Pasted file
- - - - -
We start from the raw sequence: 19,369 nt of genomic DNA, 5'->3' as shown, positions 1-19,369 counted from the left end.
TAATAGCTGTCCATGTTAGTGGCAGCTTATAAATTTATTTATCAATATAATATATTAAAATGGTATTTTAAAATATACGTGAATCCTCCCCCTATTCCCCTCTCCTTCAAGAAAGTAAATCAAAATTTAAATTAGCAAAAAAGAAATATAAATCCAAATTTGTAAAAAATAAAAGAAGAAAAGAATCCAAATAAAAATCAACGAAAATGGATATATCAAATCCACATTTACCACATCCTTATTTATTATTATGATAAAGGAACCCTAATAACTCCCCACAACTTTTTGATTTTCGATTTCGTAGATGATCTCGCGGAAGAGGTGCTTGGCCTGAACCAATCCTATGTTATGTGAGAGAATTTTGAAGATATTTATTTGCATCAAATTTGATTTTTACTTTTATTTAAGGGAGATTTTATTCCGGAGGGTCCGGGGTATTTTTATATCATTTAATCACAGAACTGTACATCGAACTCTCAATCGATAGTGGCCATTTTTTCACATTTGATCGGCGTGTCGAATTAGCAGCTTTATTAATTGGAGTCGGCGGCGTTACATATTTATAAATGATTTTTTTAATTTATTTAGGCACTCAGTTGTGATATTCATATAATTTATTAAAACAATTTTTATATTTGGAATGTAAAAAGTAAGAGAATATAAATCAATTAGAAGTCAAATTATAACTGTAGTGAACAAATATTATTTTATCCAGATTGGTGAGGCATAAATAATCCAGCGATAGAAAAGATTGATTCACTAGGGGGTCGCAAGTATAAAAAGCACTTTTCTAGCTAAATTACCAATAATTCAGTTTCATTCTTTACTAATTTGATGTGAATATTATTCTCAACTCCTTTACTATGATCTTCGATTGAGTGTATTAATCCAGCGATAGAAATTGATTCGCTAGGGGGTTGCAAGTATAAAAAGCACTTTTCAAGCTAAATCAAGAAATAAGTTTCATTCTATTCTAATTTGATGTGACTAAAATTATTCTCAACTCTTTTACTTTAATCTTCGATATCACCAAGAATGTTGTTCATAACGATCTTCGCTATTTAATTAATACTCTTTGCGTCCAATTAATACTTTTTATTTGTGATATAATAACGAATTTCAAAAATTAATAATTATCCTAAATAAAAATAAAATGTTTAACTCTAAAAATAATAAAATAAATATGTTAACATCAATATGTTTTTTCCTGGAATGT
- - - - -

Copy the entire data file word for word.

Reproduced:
We start from the raw sequence: 19,369 nt of genomic DNA, 5'->3' as shown, positions 1-19,369 counted from the left end.
TAATAGCTGTCCATGTTAGTGGCAGCTTATAAATTTATTTATCAATATAATATATTAAAATGGTATTTTAAAATATACGTGAATCCTCCCCCTATTCCCCTCTCCTTCAAGAAAGTAAATCAAAATTTAAATTAGCAAAAAAGAAATATAAATCCAAATTTGTAAAAAATAAAAGAAGAAAAGAATCCAAATAAAAATCAACGAAAATGGATATATCAAATCCACATTTACCACATCCTTATTTATTATTATGATAAAGGAACCCTAATAACTCCCCACAACTTTTTGATTTTCGATTTCGTAGATGATCTCGCGGAAGAGGTGCTTGGCCTGAACCAATCCTATGTTATGTGAGAGAATTTTGAAGATATTTATTTGCATCAAATTTGATTTTTACTTTTATTTAAGGGAGATTTTATTCCGGAGGGTCCGGGGTATTTTTATATCATTTAATCACAGAACTGTACATCGAACTCTCAATCGATAGTGGCCATTTTTTCACATTTGATCGGCGTGTCGAATTAGCAGCTTTATTAATTGGAGTCGGCGGCGTTACATATTTATAAATGATTTTTTTAATTTATTTAGGCACTCAGTTGTGATATTCATATAATTTATTAAAACAATTTTTATATTTGGAATGTAAAAAGTAAGAGAATATAAATCAATTAGAAGTCAAATTATAACTGTAGTGAACAAATATTATTTTATCCAGATTGGTGAGGCATAAATAATCCAGCGATAGAAAAGATTGATTCACTAGGGGGTCGCAAGTATAAAAAGCACTTTTCTAGCTAAATTACCAATAATTCAGTTTCATTCTTTACTAATTTGATGTGAATATTATTCTCAACTCCTTTACTATGATCTTCGATTGAGTGTATTAATCCAGCGATAGAAATTGATTCGCTAGGGGGTTGCAAGTATAAAAAGCACTTTTCAAGCTAAATCAAGAAATAAGTTTCATTCTATTCTAATTTGATGTGACTAAAATTATTCTCAACTCTTTTACTTTAATCTTCGATATCACCAAGAATGTTGTTCATAACGATCTTCGCTATTTAATTAATACTCTTTGCGTCCAATTAATACTTTTTATTTGTGATATAATAACGAATTTCAAAAATTAATAATTATCCTAAATAAAAATAAAATGTTTAACTCTAAAAATAATAAAATAAATATGTTAACATCAATATGTTTTTTCCTGGAATGT